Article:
Eleven Vacuous Truths, and One Lie | JD2718

Eleven Vacuous Truths, and One Lie | JD2718

Eleven Vacuous Truths, and One Lie



The NYC Department of Education falsely claims that Hybrid is easy, but Remote is very tricky.
In reality, they are both tricky. Remote did not go well this past spring. It is imperative that it be improved. But Hybrid if completely untried, and involves complexity beyond what Tweed can handle (which is why the execution is pushed off on principals.)
In the hybrid models they are pushing, one teacher will teach the kids on the days they are in school, and another will teach them when they are home – and these teachers will coordinate. I’m not sure exactly how, or who has the responsibility for overall planning, marking, etc.
In an alternate that is much-discussed, a teacher does both the remote and in-person teaching for a class (probably by not really teaching remotely – just assignments). In that case, four different groups of kids, or three, rotate the in-person class, while nominally continuing their work at home. Let’s say there are three groups, and you and me are in different groups. That means we will each have about 20 in-person classes in the fall – but whatever you learned in person – I didn’t, and whatever I learned in person – you didn’t. Not sure how a teacher can keep a class on one pace this way.
In short, the idea of hybrid teaching is very tricky. And all of that effort – while classes stay two-thirds or three-quarters remote. That’s quite a trade off for very little in-person class. And of course there is more CONTINUE READING: Eleven Vacuous Truths, and One Lie | JD2718

The 'she-cession': Teachers, a majority-female workforce, grapple with what's next

The 'she-cession': Teachers, a majority-female workforce, grapple with what's next

The 'she-cession': Teachers, a majority-female workforce, grapple with what's next
More than 3.5 million Americans are full, or part-time, public school teachers— and 76 percent of that workforce is female.





By Ali Vitali and Molly Roecker
There are no good options, and no playbook.
Across the country, schools are grappling with what “back to school” looks like in the time of a pandemic. And pressure from the White House and President Donald Trump to send kids back into classrooms, comes with questions from educators about how best to do that while keeping everyone — including themselves and their loved ones — safe.
“I want to be with my kids,” Stephanie Viramontes, a 57-year old high school teacher in Santa Clarita, California told NBC News. “I don’t want to affect my family.”
It’s just one of the concerns rippling through one of the nation’s largest workforces. More than 3.5 million Americans are full, or part-time, public school teachers— and 76 percent of that workforce is female.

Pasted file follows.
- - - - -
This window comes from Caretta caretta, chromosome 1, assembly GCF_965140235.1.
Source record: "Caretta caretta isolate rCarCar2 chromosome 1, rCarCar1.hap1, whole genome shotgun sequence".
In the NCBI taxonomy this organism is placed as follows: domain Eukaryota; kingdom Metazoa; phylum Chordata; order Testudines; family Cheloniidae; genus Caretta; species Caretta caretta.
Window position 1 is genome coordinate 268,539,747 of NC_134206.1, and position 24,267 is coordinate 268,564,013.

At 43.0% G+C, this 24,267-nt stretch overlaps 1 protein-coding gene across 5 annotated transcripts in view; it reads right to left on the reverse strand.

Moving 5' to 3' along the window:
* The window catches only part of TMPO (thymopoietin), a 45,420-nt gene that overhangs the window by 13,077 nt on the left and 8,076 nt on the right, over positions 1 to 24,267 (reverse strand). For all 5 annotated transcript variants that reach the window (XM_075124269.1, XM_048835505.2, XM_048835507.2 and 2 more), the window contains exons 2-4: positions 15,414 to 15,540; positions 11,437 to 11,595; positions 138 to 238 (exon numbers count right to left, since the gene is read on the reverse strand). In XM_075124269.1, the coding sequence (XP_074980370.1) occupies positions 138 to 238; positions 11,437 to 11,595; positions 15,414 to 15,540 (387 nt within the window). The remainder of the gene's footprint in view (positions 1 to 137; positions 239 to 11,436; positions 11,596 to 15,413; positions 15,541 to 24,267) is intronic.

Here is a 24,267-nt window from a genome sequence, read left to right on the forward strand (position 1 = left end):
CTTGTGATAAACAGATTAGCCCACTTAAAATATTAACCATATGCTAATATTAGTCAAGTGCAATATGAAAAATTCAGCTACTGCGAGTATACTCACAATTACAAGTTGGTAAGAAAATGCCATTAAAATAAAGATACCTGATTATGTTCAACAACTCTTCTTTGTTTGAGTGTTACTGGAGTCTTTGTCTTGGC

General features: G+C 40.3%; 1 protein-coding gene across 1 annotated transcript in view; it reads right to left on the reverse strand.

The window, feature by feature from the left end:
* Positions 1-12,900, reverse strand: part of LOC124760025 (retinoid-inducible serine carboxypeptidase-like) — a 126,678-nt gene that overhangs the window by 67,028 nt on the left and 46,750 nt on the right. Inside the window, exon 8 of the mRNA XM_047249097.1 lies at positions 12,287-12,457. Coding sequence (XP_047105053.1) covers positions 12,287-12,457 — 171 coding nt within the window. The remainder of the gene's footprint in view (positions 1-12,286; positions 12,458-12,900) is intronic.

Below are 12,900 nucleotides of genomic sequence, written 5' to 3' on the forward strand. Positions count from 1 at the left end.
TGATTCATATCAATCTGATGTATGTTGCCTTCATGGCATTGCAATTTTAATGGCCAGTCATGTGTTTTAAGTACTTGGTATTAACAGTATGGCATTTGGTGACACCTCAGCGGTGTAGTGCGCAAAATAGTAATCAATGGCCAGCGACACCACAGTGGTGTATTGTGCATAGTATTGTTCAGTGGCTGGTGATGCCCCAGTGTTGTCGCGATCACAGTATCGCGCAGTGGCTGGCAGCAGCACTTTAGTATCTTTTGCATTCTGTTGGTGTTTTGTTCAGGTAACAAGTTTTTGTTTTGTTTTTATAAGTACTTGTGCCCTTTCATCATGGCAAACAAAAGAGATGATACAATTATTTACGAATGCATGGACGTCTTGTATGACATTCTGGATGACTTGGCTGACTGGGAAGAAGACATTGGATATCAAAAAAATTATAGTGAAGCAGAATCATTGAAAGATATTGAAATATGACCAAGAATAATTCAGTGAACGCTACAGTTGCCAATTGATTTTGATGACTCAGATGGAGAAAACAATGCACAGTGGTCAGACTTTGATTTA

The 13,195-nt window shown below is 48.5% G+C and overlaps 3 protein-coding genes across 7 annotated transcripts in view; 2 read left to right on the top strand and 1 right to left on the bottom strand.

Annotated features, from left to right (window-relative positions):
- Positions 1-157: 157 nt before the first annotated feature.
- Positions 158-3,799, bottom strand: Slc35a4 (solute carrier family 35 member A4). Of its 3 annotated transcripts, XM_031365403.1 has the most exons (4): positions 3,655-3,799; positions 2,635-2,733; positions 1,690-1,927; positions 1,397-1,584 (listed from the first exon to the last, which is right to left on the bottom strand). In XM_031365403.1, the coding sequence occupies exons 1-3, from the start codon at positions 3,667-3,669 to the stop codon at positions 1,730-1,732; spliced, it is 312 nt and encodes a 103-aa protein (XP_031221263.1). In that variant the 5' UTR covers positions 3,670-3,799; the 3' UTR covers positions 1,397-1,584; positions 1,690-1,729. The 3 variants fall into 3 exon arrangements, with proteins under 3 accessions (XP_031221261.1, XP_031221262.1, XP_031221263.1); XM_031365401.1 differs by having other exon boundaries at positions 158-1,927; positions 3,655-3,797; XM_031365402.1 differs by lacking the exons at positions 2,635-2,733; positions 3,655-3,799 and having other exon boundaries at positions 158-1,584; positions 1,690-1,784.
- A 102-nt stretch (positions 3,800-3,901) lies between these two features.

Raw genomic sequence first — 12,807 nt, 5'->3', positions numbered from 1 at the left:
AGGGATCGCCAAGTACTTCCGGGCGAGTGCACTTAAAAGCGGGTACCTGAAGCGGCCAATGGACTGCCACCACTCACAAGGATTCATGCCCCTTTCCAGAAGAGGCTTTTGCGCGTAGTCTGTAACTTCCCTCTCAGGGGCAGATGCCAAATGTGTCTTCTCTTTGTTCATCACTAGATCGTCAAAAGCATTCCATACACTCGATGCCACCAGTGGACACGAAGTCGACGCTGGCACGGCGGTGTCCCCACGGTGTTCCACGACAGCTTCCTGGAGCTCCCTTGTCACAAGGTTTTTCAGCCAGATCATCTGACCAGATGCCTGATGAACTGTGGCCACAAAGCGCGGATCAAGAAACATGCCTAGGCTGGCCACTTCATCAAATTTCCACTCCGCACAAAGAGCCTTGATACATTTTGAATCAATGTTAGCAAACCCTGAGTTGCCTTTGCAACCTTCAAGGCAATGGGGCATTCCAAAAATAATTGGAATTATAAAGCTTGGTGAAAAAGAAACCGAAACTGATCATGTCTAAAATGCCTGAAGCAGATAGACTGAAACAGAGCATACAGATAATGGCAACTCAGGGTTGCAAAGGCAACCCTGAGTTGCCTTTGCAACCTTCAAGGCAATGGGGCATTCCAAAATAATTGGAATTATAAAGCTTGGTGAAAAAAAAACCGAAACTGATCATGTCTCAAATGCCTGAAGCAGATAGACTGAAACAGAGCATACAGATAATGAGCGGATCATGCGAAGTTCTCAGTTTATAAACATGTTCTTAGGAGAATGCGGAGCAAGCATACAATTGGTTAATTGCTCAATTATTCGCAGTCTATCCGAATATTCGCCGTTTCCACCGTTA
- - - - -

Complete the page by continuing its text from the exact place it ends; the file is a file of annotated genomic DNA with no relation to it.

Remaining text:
Some teachers who spoke with NBC News said they felt left out of the discussions about reopening, or that the debate leaves out the realities of the classroom that they know well. For instance, how kids, especially younger ones, will likely need frequent reminders to not touch their face, their mask, or their classmates. Or, as Laura Hammock, an elementary school teacher in Jacksonville, Florida, already foresees, there could be difficulty social distancing because of space constraints in classrooms.
“It’s gonna be hard to put … 20 kids in a classroom with desks six feet apart,” she said. “You know, it’s not like we have extra money to add on to our classrooms.”
Other educators, like Amanda Lukesh, a middle school teacher in Lincoln, Nebraska, fear that by going back “it's not if you get COVID, it's when. When am I going to get it?” She has even discussed the possibility with her husband of drafting a will before going back to school. CONTINUE READING: The 'she-cession': Teachers, a majority-female workforce, grapple with what's next

David Berliner: The “Required Curriculum” Vs. “The Not Required” Curriculum | Diane Ravitch's blog

David Berliner: The “Required Curriculum” Vs. “The Not Required” Curriculum | Diane Ravitch's blog

David Berliner: The “Required Curriculum” Vs. “The Not Required” Curriculum



David Berliner has devoted his life to the study of education. He has achieved the pinnacle of his profession as a researcher and statistician. He is currently Regents Professor Emeritus at the College of Education at Arizona State University. His list of honors is too long to mention. I welcome his original contributions to the blog and am honored to present them to you. His title for this post is: “Learning Losses Associated with the ‘Required Curriculum’ Can Be Easily Offset by Gains in Learning in the ‘Not-Required Curriculum.'”
Parents currently worry that their children have not or will not learn enough by participating in the non-standard styles of schooling associated with our pandemic. Some worry, particularly, that their children will not test well if they miss too much of what we have come to regard as “regular” schooling. The regular or standard school curriculum differs slightly by state, but it is what teachers try to deliver in each grade. It is the curriculum designed to prepare children for their states’ tests, and for the SATs and ACTs taken near the end of high school.

Mr. G for District 3: Chris Guerrieri's Education Matters: About those teacher raises

Mr. G for District 3: Chris Guerrieri's Education Matters: About those teacher raises

About those teacher raises



If the state of Florida is going to force me to risk my life by sending me back to the classroom, at least I have that raise they promised to look forward to. Checks notes, oh since they got rid of Best and Brightest and school recognition funds as a veteran teacher, I will probably be getting a pay cut. Well isn’t that a kick in the a**


When DeSantis declared this the year of the teacher, little did we know that he meant, the year he would use them as a prop and put their lives in danger, but that is sure what happened.